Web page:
I have no doubt that the deficits we are running are a long term problem, and they may well justify a ratings downgrade down the line that is fact-based, and necessitated by the circumstances (although I certainly hope that we avoid such a downgrade in the future). But not all ratings downgrades are alike, and even given the parlous fiscal condition of the United States, it is possible to institute a ratings downgrade for all of the wrong reasons.
TWO months ago, Standard & Poor’s downgraded the bond rating of the United States government. So far, at least, the move has done wonders for investors in the very bonds that the rating agency disparaged.
The rating downgrade, along with continued turmoil in European markets and fears that the United States might be entering a new recession, caused a flight to safety among investors. And, notwithstanding the agency’s opinion, money flooded into Treasuries and the demand for American dollars grew.
Since then, Treasury bonds have been one of the few investments that have produced good profits. As can be seen from the accompanying charts, an investor in long-term Treasuries would have earned a double-digit return, counting the small interest earned and the larger capital gains from rising prices. Shorter-term Treasuries have also rallied, although by smaller amounts.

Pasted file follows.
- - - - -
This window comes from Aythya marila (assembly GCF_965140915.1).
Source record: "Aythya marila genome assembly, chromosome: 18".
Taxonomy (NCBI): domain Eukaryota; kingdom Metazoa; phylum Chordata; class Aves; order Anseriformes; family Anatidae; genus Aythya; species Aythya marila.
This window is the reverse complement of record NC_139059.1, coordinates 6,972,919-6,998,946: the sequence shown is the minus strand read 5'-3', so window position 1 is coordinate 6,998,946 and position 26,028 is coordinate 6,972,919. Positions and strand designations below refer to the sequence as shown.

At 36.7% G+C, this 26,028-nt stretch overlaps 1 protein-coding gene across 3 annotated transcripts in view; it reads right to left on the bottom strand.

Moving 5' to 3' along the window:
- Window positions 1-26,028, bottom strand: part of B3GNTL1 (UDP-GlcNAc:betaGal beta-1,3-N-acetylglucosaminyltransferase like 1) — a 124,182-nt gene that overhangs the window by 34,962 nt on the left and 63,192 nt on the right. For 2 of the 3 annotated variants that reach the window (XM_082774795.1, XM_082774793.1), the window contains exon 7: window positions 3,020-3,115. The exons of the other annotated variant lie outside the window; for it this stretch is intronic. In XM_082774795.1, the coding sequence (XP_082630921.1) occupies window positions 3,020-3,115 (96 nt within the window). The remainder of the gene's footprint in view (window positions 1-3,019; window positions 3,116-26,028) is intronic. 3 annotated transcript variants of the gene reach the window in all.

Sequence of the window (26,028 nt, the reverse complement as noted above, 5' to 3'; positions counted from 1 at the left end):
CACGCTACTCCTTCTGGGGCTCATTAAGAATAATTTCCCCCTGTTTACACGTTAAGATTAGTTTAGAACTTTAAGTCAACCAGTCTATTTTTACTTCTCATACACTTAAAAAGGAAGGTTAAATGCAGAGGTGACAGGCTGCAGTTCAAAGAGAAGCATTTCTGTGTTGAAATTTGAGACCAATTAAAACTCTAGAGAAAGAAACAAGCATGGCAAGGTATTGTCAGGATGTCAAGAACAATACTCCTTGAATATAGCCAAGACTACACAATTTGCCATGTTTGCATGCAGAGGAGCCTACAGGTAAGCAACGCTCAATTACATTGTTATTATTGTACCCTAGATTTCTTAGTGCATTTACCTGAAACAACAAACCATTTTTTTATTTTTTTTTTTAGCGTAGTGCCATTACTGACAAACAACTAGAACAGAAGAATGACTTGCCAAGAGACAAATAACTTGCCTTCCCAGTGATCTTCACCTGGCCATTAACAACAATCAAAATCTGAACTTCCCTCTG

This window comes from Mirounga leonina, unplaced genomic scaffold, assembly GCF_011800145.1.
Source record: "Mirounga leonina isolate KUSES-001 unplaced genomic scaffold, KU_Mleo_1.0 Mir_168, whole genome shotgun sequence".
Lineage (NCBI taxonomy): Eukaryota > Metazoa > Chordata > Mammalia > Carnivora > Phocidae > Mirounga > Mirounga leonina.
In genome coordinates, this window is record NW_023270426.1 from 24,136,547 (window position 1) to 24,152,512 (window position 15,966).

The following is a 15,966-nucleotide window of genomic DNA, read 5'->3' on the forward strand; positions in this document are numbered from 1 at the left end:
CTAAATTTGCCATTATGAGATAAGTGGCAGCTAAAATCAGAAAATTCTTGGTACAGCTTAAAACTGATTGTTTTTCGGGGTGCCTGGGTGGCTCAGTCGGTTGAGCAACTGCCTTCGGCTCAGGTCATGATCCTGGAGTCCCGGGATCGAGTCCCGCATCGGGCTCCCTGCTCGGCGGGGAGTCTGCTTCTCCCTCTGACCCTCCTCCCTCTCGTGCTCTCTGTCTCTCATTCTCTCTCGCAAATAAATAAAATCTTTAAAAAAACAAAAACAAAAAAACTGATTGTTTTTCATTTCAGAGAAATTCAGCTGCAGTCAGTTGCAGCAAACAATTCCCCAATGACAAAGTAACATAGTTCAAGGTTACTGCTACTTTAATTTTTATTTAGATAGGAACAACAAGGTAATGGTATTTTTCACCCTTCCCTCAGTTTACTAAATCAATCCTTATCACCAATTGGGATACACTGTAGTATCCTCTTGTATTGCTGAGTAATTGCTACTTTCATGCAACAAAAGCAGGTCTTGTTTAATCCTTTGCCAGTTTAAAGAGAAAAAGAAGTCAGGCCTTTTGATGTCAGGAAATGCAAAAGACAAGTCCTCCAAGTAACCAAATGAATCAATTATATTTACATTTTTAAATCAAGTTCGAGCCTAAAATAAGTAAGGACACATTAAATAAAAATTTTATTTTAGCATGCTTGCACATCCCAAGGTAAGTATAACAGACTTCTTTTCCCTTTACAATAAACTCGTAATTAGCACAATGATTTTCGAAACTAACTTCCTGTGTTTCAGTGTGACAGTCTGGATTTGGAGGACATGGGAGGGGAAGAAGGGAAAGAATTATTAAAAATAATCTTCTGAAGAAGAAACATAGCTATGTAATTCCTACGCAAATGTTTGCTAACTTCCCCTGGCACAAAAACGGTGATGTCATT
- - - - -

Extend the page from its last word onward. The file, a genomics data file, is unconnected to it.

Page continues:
When S.& P. cut the United States’ rating from AAA to a still-high AA+, it went out of its way to praise France, which retains a AAA rating. Investors in long-term French bonds have not done badly over the period, with a gain of nearly 4 percent, measured in euros, since the S.& P. move. Unfortunately, however, the weakness of the euro has more than offset that return.
Again, at some point in time, a ratings downgrade may be justifiable and defensible if we don’t get our fiscal house in order. But until S&P changes the way that it does business, there is no reason whatsoever to take it seriously anymore.